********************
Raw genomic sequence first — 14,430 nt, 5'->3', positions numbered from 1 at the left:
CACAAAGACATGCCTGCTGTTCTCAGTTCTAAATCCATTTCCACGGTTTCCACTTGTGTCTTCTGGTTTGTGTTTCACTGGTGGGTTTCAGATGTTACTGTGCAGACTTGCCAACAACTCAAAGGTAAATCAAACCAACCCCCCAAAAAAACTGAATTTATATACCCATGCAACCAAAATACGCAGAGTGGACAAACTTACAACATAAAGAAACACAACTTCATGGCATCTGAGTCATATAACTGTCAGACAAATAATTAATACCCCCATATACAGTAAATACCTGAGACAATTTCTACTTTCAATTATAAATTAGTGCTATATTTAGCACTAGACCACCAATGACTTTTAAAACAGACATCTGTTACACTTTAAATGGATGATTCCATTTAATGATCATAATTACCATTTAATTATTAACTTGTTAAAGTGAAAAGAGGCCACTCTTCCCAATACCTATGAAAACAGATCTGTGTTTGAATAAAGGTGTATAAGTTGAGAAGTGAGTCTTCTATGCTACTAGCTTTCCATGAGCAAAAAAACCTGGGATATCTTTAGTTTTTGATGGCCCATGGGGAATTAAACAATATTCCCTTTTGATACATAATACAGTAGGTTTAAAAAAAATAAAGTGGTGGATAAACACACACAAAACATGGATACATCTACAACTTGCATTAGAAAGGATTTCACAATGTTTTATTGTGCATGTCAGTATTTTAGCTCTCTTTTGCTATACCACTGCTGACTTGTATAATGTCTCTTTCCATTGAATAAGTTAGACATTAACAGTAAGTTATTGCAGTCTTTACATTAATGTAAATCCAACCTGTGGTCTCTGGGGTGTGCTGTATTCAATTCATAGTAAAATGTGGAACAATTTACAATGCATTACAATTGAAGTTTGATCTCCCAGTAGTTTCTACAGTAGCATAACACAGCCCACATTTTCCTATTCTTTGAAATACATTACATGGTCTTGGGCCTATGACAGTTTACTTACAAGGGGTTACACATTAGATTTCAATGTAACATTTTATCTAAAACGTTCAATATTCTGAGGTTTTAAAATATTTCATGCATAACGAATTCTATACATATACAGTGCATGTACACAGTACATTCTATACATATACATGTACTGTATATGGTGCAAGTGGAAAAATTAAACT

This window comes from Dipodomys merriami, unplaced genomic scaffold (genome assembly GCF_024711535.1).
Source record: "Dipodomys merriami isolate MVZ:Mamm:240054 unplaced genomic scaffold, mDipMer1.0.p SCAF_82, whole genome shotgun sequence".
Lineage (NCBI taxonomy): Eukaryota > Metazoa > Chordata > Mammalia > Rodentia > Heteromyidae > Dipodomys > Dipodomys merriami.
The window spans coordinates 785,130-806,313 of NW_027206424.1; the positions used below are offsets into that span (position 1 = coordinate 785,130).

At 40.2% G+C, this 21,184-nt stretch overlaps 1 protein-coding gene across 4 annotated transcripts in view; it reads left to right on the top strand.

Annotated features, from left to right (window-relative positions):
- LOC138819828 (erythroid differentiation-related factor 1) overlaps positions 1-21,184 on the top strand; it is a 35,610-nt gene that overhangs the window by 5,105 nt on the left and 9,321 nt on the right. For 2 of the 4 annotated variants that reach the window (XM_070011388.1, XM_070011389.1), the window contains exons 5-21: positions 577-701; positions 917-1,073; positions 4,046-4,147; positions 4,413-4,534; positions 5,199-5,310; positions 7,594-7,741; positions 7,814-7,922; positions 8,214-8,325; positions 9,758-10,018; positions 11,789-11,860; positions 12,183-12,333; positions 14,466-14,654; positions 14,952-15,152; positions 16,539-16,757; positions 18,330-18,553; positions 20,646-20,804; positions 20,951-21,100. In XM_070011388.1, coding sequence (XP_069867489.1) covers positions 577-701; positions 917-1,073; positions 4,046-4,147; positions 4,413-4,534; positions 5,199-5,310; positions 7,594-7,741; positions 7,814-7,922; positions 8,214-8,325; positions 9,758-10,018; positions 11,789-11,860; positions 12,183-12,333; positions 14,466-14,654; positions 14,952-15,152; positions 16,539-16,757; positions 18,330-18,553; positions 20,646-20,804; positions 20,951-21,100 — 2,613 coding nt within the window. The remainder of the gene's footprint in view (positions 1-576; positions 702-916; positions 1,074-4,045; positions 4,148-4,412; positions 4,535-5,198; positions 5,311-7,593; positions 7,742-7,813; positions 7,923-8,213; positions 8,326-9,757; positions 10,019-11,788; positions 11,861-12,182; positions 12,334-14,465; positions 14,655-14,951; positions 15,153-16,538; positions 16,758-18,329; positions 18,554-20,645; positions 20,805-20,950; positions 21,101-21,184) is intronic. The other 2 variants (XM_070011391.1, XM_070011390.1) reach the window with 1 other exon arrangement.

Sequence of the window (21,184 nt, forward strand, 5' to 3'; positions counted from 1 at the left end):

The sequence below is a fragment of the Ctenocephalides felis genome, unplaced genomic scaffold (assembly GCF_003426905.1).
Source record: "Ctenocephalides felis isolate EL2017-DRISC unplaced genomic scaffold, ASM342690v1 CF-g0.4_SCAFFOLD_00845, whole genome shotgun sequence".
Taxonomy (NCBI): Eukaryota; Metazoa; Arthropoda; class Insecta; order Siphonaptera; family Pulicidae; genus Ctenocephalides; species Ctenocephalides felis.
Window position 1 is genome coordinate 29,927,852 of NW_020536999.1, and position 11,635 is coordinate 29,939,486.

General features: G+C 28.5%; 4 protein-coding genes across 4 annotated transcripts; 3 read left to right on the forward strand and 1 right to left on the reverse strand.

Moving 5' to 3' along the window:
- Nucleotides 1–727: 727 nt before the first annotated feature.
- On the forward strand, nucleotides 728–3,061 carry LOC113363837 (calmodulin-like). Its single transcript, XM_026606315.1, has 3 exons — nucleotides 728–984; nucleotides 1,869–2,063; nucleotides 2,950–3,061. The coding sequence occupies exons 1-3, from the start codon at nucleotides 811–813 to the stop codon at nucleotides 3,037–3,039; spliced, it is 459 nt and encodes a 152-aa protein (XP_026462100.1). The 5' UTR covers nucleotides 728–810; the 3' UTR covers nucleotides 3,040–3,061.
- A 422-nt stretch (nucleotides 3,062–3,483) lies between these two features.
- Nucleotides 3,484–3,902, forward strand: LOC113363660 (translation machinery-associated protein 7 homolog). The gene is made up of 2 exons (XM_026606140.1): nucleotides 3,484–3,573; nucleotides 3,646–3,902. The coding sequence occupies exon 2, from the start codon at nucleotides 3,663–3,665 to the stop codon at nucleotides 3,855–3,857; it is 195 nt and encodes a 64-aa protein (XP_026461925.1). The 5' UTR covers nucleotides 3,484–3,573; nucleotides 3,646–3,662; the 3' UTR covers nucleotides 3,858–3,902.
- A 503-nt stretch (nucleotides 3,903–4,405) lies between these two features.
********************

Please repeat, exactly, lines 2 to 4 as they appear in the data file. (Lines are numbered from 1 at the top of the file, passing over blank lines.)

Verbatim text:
CACAAAGACATGCCTGCTGTTCTCAGTTCTAAATCCATTTCCACGGTTTCCACTTGTGTCTTCTGGTTTGTGTTTCACTGGTGGGTTTCAGATGTTACTGTGCAGACTTGCCAACAACTCAAAGGTAAATCAAACCAACCCCCCAAAAAAACTGAATTTATATACCCATGCAACCAAAATACGCAGAGTGGACAAACTTACAACATAAAGAAACACAACTTCATGGCATCTGAGTCATATAACTGTCAGACAAATAATTAATACCCCCATATACAGTAAATACCTGAGACAATTTCTACTTTCAATTATAAATTAGTGCTATATTTAGCACTAGACCACCAATGACTTTTAAAACAGACATCTGTTACACTTTAAATGGATGATTCCATTTAATGATCATAATTACCATTTAATTATTAACTTGTTAAAGTGAAAAGAGGCCACTCTTCCCAATACCTATGAAAACAGATCTGTGTTTGAATAAAGGTGTATAAGTTGAGAAGTGAGTCTTCTATGCTACTAGCTTTCCATGAGCAAAAAAACCTGGGATATCTTTAGTTTTTGATGGCCCATGGGGAATTAAACAATATTCCCTTTTGATACATAATACAGTAGGTTTAAAAAAAATAAAGTGGTGGATAAACACACACAAAACATGGATACATCTACAACTTGCATTAGAAAGGATTTCACAATGTTTTATTGTGCATGTCAGTATTTTAGCTCTCTTTTGCTATACCACTGCTGACTTGTATAATGTCTCTTTCCATTGAATAAGTTAGACATTAACAGTAAGTTATTGCAGTCTTTACATTAATGTAAATCCAACCTGTGGTCTCTGGGGTGTGCTGTATTCAATTCATAGTAAAATGTGGAACAATTTACAATGCATTACAATTGAAGTTTGATCTCCCAGTAGTTTCTACAGTAGCATAACACAGCCCACATTTTCCTATTCTTTGAAATACATTACATGGTCTTGGGCCTATGACAGTTTACTTACAAGGGGTTACACATTAGATTTCAATGTAACATTTTATCTAAAACGTTCAATATTCTGAGGTTTTAAAATATTTCATGCATAACGAATTCTATACATATACAGTGCATGTACACAGTACATTCTATACATATACATGTACTGTATATGGTGCAAGTGGAAAAATTAAACT

This window comes from Dipodomys merriami, unplaced genomic scaffold (genome assembly GCF_024711535.1).
Source record: "Dipodomys merriami isolate MVZ:Mamm:240054 unplaced genomic scaffold, mDipMer1.0.p SCAF_82, whole genome shotgun sequence".